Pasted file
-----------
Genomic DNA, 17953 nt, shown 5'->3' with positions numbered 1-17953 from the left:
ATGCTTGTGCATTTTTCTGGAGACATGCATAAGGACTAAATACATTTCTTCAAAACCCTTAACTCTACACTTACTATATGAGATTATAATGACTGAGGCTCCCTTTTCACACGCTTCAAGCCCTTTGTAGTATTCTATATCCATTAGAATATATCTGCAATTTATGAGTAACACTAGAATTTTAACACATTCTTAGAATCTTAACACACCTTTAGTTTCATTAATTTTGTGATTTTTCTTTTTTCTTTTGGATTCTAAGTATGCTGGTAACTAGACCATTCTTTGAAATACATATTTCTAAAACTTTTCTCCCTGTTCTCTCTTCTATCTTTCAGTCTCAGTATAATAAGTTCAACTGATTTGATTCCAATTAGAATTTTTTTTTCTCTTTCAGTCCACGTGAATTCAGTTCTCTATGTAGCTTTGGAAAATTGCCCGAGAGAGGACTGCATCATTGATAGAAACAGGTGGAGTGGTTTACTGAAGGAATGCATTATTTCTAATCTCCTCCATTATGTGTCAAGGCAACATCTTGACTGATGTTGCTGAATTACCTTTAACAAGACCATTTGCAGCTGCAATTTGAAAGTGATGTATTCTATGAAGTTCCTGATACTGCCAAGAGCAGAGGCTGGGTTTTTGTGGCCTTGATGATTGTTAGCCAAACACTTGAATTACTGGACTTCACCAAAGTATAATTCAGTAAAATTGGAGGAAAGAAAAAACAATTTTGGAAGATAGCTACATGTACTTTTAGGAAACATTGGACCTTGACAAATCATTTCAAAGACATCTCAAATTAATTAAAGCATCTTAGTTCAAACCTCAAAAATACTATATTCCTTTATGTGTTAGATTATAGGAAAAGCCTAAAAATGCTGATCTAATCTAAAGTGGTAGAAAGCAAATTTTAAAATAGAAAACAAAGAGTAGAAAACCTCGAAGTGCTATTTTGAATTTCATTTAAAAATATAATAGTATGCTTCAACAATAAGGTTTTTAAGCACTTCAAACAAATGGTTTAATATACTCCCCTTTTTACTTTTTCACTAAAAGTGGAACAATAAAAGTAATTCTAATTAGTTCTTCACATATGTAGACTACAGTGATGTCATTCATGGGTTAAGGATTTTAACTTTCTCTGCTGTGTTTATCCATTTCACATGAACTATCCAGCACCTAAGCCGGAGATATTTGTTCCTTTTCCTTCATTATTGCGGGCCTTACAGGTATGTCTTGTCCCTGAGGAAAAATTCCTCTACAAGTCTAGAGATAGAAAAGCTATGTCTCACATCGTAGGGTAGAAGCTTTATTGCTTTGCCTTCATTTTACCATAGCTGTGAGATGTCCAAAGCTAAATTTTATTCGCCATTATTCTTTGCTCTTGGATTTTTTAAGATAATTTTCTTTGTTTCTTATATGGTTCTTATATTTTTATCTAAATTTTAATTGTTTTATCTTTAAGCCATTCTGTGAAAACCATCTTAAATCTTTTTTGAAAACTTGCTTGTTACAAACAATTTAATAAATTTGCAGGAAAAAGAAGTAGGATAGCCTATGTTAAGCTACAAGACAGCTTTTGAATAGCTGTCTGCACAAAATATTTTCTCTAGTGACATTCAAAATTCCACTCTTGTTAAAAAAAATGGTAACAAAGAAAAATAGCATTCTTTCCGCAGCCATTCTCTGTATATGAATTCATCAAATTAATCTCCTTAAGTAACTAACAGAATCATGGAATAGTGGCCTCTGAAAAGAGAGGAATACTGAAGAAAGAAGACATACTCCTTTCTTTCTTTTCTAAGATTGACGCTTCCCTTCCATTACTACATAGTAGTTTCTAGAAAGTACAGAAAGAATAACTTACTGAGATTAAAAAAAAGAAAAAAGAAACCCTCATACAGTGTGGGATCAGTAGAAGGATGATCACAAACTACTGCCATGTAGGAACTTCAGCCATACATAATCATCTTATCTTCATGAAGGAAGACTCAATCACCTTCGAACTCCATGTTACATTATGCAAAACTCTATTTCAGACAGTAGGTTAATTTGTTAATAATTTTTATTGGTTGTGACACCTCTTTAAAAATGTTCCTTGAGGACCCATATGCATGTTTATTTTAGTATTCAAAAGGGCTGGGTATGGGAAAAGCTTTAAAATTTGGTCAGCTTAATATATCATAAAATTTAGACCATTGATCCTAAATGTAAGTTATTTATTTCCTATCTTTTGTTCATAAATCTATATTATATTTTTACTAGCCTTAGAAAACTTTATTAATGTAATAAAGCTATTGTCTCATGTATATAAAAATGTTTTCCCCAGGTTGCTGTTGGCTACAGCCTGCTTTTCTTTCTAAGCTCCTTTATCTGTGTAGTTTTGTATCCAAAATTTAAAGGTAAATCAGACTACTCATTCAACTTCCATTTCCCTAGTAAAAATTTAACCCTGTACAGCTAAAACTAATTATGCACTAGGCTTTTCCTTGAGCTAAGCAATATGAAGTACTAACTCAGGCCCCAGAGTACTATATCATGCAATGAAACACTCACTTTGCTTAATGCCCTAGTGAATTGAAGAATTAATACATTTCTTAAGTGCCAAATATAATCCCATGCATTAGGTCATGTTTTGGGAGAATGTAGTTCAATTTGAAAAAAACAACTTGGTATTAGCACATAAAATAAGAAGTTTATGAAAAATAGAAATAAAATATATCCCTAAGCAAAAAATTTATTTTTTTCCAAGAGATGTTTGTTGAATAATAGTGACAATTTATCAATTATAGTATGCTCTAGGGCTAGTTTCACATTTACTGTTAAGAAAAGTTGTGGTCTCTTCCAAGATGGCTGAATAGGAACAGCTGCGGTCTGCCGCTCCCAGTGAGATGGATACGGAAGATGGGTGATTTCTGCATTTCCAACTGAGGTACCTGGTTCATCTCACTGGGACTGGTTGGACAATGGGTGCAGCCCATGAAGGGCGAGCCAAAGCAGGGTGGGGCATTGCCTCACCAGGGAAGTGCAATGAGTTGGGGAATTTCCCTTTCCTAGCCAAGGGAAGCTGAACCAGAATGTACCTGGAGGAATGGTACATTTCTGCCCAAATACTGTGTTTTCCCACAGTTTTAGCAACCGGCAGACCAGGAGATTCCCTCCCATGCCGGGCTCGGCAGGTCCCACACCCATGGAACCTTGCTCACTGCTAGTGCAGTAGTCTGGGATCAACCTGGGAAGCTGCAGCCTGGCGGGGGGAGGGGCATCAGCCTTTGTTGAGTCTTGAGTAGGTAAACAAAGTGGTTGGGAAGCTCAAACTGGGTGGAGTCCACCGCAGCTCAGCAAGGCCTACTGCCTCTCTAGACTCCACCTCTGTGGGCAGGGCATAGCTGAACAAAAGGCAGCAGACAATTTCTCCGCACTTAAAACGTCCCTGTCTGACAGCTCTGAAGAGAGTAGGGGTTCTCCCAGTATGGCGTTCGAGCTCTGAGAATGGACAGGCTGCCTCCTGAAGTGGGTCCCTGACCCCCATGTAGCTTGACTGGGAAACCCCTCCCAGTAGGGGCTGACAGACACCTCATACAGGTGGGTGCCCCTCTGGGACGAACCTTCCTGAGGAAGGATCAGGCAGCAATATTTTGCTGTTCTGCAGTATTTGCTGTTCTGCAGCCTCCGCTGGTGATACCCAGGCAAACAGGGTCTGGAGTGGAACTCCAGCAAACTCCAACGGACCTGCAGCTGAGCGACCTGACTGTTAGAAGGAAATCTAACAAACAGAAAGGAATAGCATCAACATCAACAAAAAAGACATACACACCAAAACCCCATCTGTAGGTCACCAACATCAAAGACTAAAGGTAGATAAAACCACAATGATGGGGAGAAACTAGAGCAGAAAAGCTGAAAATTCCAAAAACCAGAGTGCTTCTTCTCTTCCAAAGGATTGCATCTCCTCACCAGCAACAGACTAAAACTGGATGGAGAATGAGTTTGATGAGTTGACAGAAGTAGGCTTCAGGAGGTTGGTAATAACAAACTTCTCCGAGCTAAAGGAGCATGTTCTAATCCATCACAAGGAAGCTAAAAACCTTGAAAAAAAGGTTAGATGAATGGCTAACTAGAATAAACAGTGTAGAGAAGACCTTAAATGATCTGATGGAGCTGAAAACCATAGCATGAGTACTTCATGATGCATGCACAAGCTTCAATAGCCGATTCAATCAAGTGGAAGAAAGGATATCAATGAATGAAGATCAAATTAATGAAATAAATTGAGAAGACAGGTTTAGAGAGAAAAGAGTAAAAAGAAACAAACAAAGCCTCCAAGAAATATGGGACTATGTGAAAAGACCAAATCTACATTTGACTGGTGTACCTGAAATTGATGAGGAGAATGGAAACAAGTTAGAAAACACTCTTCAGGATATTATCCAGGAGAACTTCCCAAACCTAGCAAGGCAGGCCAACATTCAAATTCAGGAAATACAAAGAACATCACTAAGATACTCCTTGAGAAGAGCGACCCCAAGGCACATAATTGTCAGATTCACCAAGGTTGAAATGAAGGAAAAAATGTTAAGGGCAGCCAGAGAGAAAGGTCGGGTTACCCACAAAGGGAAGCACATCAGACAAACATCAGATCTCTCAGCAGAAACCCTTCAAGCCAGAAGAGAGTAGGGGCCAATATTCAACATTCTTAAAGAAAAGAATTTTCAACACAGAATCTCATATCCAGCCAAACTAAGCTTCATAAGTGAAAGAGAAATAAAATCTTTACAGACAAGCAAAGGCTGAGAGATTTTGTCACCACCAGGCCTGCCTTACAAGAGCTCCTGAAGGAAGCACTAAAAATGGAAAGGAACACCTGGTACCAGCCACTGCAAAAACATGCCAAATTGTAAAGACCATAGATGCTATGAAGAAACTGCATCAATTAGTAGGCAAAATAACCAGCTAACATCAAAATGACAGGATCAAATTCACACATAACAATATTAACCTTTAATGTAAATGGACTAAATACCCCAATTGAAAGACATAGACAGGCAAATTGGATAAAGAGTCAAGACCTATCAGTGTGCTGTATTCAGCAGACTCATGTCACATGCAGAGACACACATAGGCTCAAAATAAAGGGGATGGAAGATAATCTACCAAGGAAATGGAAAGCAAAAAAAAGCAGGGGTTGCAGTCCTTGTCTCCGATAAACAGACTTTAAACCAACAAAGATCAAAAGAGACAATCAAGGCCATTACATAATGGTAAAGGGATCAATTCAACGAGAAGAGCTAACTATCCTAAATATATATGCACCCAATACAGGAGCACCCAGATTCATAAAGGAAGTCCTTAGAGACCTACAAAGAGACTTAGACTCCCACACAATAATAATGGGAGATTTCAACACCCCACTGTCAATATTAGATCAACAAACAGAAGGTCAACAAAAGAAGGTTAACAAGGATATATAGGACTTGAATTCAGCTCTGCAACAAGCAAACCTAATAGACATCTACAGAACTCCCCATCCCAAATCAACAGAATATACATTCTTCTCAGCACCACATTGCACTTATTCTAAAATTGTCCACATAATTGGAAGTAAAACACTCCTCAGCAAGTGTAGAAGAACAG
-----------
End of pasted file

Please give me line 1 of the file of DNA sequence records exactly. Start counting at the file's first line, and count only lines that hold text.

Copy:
Genomic DNA, 17953 nt, shown 5'->3' with positions numbered 1-17953 from the left: